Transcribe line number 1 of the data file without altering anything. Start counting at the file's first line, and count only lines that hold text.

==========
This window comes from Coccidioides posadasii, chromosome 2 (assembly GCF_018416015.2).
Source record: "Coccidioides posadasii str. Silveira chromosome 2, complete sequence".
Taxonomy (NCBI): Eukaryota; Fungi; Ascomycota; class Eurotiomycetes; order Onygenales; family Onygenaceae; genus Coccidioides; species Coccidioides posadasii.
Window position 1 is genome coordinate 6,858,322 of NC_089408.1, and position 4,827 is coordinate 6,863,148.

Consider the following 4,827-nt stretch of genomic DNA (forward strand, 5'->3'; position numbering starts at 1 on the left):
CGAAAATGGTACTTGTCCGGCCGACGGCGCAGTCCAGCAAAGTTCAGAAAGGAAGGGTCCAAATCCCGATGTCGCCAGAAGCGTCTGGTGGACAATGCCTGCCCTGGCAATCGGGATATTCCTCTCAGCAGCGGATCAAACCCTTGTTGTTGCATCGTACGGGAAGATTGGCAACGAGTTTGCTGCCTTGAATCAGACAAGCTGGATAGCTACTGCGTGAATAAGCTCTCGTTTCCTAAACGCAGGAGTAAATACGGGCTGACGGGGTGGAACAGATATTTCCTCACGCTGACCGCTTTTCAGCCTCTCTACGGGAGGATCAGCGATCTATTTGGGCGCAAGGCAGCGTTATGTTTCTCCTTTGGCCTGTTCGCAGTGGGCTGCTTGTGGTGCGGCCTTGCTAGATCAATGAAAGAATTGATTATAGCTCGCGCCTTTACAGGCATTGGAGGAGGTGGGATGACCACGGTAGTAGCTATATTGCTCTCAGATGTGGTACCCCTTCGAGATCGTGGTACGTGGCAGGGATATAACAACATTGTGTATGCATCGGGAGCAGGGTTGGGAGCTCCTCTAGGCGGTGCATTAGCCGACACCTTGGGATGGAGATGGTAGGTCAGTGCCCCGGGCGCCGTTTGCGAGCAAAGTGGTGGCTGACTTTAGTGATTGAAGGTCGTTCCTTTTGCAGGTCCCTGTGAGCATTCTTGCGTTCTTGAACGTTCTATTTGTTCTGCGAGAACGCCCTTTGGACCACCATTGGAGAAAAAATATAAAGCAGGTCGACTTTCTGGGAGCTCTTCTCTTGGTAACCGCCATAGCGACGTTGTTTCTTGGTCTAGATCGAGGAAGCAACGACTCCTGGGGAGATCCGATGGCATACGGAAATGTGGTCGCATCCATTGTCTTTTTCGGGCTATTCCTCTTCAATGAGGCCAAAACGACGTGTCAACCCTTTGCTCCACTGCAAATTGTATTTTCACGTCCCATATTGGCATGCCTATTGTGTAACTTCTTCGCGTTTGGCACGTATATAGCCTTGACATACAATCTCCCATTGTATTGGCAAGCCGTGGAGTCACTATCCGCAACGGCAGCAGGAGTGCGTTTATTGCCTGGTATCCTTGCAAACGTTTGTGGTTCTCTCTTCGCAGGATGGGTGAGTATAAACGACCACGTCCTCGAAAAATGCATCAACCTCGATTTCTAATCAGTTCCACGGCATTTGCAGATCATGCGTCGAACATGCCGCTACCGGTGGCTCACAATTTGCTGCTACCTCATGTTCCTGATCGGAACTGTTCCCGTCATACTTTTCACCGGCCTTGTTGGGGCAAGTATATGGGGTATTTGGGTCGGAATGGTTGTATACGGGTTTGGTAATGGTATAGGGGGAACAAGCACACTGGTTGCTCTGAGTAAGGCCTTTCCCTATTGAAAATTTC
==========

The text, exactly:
This window comes from Coccidioides posadasii, chromosome 2 (assembly GCF_018416015.2).